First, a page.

Jump to content
Bloodsong Termagant

Touch Linked vs Touch Texture Coordinate

Recommended Posts

heyas;

 

i'm designing some huds with multiple buttons made from a 2d texture, and i'm wondering which is more script conservative  --

 

A: slap the texture on a prim, and use touched texture coordinates to figure out which 'button' image was clicked.

B: slap a texture on a prim, stick invisible child prims over each 'button' and use the touched linked (i forget the exact names at the moment, it's been a few years.  but i know there's a way to do that.  i think.)

C: construct a mesh hud with different texture faces for every 8 buttons, and use touched face.  although if i have more than 8 buttons, i would have to use two mesh pieces, and that would be touching a linked thing anyway....

 

it seems to me that 'A' with fewer prims would be less 'weighty,' but i suck at math and hate figuring out coordinate systems : X  

 thanks, guys!

 

Share this post


Link to post
Share on other sites

A is definitely the easiest and needs the fewest parts.  And the math is a snap.  Just divide the touchable face up as a grid and use the X and Y values for dividing lines between grid elements to tell which area you touched.

if (x > 0.25 && x < 0.5)  {I'm in column 2 from the left, and so on....

Share this post


Link to post
Share on other sites
Posted (edited)

I would use multiple links.

Links are easier to tweak if your layout changes and they are more ""accurate"" since they're visual and you can see exactly where the edges are, and you don't need double/quadruple the IFs to check where you've clicked. Compare:

if( link == 3 )

if( touched.x > 0.51 && touched.x < 0.23 && touched.y > 0.78 && touched.y < 0.92 )

Which do you think is less work for you and your script?

Edit: I wrote two lines and I already typo'd on the less/greater than symbols. 

Edited by Wulfie Reanimator
  • Thanks 1

Share this post


Link to post
Share on other sites

i would go for A in the first instance

i would only go for B or C if I wanted to have button effects. Like button down and button up for example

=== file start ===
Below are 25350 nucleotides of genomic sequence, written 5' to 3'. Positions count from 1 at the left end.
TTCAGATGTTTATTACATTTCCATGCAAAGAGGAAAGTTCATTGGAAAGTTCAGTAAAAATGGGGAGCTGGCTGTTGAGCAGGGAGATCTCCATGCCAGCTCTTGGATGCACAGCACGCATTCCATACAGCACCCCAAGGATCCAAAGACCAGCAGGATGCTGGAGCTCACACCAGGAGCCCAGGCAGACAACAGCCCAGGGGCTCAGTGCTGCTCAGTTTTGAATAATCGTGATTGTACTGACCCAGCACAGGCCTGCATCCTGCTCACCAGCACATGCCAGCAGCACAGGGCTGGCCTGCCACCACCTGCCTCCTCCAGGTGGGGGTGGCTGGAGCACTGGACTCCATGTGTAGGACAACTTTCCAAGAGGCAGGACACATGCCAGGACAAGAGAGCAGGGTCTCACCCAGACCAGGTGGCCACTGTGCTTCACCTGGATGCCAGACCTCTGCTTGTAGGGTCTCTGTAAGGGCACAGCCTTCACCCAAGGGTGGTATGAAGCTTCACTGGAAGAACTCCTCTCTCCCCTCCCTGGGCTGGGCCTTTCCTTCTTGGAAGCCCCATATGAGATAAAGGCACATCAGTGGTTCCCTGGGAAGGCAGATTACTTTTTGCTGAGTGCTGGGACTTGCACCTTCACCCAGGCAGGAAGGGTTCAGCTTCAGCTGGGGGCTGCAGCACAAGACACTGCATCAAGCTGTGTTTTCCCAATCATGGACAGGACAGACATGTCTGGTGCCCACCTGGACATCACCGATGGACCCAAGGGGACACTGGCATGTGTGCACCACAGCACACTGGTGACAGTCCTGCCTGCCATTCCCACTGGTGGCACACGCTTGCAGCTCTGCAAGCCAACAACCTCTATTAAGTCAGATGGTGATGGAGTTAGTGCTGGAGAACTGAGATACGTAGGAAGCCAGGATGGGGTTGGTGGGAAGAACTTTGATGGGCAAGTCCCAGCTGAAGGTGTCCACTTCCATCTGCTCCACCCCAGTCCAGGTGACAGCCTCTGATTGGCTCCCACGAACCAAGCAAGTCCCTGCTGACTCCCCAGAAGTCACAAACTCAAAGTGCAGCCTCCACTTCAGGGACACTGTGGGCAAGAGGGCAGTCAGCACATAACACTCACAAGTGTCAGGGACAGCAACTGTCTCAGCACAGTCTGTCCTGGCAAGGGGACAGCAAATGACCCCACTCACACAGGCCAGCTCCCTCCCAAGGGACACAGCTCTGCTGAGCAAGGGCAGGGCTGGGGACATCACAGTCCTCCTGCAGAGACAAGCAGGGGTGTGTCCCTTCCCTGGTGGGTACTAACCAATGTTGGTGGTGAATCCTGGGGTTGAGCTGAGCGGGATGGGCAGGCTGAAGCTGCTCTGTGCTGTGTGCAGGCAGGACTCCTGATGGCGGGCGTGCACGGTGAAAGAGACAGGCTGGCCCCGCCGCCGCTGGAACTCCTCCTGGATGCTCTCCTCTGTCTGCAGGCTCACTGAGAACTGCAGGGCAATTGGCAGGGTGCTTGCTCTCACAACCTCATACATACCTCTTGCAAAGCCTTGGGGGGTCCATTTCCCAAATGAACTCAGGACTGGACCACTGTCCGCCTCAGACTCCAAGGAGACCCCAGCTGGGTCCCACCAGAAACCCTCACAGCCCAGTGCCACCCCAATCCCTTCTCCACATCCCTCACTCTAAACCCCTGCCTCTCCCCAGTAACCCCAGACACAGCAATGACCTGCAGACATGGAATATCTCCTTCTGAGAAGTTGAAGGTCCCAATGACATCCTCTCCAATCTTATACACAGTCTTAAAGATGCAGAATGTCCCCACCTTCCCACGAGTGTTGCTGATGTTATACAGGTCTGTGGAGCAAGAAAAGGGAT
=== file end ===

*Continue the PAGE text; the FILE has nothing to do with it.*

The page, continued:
Share this post


Link to post
Share on other sites

Regarding A: if your buttons are circular, or you're ok with using circular touch targets over non-circular buttons, llVecDist between the touch coordinates and the centre of the button can greatly simplify the maths. If you resize a copy of the texture you're using in your image editor to, say, 1000 x 1000, you can more easily figure out the coordinates you need to use in your script.

Regarding B and C: the functions llDetectedTouchFace and llDetectedLinkNumber are what you're after. Either of these options is good if you want the button to react in some way such as flash or toggle using colour, fullbright, glow or use different textures for, say, on and off states.

If your buttons are placed discretely on a panel (as opposed to packed together like a keypad or keyboard) and you're as fussy as I am, you might want the touch cursor to appear only over the clickable items. If so you'd have to go with option B, putting touch notifier scripts in each button prim. The downside of which is obvious. A way of getting around this might be to make an invisible mesh root prim with cut-out holes over the button images on the face(s) of a child prim behind it. The root prim, if it required a script, should not contain any touch events, which should be consigned to the child prim. (Also, I think this might work if, rather than the root prim being a mesh with holes, it was using a texture with alpha holes.)

Share this post


Link to post
Share on other sites

This topic is a couple of weeks old but I also wanted to throw this out there. I often use a text viewer called radegast and if I need to activate something on the hud I can tell the viewer to render that hud in 3d so I can touch a button but those viewers don't support touch coordinates but touch linked works. I know it's niche but might also be a factor to weigh in if you want mobile viewers and text viewers able to interact with the hud. 

  • Thanks 1

Share this post


Link to post
Share on other sites

Create an account or sign in to comment

You need to be a member in order to leave a comment

Create an account

Sign up for a new account in our community. It's easy!

Register a new account

Sign in

Already have an account? Sign in here.

Sign In Now

×